N.t.w - as I write, I'm 'roided up and ready to go!

Wednesday is Docetaxel, and Thursday Herceptin. In the last week I've already had an echocardiogram and E.C.G to establish my normal heart function. If the H starts to damage my heart we'll know by comparing new tests to the baseline. I've had blood tests, been to the dentist and am awaiting an appointment to get a cancerous looking mole taken off my back by the Plastics team. My goal is to visit every hospital department I can.

I saw another walking cliche while waiting for my E.C.G. A man, 45 perhaps, in his hospital pyjamas with pants rolled up to his knees, sports shoes and shoes on when everyone else was barefoot or slippered. An orderly came to take him back to his ward in a wheelchair. "I could run there", the man protested. "It's policy," he was told. I wanted to offer him my 'IN DENIAL' tee shirt I'm planning to wear when I jog to my September tennis lessons.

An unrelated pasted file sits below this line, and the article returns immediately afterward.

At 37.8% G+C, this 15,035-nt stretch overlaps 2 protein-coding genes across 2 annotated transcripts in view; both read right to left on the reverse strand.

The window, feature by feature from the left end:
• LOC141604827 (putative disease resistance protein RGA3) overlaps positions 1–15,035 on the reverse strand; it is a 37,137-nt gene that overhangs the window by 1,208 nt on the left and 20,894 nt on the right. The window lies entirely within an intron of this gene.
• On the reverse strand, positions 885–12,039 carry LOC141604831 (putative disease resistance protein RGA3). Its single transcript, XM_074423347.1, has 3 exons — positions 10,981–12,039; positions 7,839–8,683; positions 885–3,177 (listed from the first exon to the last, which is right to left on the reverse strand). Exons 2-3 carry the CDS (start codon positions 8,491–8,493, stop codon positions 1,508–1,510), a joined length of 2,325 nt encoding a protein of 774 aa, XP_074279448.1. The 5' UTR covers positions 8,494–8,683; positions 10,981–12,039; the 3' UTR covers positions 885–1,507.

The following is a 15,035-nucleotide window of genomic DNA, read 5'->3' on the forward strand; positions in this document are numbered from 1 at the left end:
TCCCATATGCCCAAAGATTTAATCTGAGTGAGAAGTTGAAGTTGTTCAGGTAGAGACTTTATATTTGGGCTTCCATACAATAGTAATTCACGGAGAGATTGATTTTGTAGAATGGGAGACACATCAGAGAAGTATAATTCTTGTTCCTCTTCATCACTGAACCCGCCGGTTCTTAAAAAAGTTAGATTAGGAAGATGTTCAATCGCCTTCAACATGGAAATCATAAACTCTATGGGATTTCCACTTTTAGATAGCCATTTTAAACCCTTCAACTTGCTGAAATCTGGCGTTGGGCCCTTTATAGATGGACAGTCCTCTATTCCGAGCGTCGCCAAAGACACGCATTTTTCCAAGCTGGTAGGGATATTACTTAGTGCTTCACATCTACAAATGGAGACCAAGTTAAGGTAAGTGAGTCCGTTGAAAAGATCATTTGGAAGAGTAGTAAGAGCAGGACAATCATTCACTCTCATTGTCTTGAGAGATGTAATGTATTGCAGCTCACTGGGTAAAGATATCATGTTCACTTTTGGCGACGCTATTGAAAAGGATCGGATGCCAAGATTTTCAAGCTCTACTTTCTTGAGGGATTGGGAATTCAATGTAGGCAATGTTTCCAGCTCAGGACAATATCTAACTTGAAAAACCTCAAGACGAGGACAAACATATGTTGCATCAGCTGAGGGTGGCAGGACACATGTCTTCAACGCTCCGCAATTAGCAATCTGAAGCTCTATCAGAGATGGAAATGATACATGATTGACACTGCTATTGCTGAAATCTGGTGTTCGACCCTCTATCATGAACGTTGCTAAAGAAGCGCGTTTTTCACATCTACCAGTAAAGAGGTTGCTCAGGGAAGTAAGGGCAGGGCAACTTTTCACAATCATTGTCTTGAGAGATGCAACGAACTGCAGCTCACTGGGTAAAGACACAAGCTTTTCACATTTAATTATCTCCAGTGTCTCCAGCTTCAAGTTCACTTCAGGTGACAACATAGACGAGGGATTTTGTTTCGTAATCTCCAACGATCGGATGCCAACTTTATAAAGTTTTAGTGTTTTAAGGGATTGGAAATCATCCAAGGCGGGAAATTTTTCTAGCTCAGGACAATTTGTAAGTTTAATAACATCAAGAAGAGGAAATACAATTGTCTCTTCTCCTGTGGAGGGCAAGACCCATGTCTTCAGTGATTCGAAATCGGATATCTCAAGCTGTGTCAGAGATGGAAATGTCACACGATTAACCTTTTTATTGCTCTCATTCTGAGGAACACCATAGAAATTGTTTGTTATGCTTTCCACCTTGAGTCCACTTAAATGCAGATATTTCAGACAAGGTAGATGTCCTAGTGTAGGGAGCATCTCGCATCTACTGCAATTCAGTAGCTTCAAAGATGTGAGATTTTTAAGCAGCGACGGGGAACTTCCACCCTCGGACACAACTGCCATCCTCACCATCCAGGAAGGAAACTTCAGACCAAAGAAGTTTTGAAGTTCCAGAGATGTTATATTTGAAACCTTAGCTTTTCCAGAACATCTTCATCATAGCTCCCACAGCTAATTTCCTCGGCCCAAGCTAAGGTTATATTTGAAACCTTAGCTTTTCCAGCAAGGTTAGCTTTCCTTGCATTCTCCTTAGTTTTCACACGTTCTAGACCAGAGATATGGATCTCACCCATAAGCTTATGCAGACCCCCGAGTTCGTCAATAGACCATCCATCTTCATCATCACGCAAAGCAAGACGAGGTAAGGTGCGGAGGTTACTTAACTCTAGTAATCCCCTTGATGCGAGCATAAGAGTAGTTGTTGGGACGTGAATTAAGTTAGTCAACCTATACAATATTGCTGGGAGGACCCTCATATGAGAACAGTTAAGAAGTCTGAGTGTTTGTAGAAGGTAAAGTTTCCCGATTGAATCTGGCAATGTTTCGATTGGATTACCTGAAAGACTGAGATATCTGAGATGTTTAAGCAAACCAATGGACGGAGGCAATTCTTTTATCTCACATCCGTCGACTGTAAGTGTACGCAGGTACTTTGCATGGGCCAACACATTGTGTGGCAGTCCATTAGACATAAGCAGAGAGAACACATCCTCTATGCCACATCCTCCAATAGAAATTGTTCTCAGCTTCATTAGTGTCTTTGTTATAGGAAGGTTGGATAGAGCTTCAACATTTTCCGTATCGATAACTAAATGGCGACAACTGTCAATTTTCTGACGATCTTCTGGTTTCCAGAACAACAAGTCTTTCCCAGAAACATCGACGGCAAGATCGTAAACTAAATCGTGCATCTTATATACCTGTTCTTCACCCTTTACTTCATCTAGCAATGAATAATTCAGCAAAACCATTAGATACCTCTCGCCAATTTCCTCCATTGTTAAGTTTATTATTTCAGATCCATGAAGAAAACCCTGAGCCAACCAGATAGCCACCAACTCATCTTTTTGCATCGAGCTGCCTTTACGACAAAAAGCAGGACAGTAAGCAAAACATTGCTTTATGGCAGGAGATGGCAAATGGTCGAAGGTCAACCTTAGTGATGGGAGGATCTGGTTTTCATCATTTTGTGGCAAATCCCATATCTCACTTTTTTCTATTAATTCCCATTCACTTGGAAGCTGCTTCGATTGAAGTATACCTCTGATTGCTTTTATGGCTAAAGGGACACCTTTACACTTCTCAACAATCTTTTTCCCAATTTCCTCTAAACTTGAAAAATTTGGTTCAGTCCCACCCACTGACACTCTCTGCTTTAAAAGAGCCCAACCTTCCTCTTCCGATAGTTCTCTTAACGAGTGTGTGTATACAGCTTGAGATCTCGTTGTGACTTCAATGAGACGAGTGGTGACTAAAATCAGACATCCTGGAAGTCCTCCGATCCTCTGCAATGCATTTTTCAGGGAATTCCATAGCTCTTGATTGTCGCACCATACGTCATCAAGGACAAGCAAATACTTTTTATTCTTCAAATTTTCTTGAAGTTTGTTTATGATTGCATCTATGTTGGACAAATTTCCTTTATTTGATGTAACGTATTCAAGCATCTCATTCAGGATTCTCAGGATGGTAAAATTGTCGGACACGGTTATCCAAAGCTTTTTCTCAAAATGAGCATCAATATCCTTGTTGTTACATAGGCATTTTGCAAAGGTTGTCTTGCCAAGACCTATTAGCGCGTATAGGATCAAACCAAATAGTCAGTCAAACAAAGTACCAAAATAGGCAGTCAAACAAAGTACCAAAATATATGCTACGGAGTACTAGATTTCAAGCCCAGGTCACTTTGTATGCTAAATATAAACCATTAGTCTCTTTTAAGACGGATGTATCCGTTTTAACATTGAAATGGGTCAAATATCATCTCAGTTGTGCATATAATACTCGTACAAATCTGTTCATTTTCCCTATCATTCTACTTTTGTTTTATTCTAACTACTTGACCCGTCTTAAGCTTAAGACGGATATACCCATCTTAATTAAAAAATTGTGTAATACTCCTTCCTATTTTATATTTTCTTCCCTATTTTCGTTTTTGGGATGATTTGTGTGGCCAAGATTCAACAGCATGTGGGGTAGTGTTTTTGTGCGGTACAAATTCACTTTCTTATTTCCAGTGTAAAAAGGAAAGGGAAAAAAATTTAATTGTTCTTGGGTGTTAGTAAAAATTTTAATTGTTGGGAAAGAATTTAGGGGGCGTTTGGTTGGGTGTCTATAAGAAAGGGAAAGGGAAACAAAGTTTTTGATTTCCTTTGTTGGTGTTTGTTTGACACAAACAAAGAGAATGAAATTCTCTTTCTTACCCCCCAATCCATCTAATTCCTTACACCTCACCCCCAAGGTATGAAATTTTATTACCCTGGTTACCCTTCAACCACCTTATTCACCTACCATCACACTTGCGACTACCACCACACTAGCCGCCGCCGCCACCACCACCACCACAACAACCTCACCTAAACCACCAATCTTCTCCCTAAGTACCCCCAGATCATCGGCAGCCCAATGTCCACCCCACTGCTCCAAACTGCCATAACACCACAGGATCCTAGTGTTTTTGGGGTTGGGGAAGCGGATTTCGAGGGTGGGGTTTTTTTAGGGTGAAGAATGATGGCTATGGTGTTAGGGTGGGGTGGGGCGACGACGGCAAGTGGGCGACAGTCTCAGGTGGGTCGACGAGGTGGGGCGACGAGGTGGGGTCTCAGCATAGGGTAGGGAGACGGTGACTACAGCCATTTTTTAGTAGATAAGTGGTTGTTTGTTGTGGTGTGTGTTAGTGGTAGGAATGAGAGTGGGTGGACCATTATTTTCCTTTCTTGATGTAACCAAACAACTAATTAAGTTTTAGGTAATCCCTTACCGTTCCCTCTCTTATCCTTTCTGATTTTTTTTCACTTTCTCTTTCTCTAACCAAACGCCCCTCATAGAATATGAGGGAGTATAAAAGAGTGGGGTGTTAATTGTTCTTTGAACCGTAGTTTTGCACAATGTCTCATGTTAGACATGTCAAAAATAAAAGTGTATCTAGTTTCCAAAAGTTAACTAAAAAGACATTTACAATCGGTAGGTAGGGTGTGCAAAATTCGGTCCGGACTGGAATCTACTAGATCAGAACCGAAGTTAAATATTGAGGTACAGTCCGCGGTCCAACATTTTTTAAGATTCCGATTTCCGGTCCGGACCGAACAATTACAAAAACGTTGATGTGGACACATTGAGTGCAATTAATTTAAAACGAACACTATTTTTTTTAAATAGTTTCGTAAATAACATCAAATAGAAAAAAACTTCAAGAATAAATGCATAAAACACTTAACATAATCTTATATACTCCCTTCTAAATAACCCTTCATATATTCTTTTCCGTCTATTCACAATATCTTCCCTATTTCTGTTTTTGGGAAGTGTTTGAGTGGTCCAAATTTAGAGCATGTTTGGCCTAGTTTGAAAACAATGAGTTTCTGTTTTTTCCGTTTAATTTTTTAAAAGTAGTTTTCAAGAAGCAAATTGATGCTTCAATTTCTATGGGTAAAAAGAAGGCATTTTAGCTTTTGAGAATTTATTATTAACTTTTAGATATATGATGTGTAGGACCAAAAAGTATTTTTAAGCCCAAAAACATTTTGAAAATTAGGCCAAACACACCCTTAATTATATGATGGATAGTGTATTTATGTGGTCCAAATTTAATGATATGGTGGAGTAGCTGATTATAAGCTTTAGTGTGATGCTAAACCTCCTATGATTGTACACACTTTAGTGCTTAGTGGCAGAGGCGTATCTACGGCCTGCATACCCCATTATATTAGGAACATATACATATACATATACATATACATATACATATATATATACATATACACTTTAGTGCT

And so to my most important decision for tomorrow: what to wear? Every combination I think of screams cliche.

Business suit - career bitch who brought it on herself through stress - in denial
Sloppy tracksuit - overworked mother who didn't take care of herself - her fault she got sick
Smart Les Mills gear - fitness freak who obsesses about health - in denial, ha ha
Cocktail dress - drama queen creating a fuss - stick the needle in harder and jiggle it a bit for fun
Fairy ballerina dress - someone call the psych ward!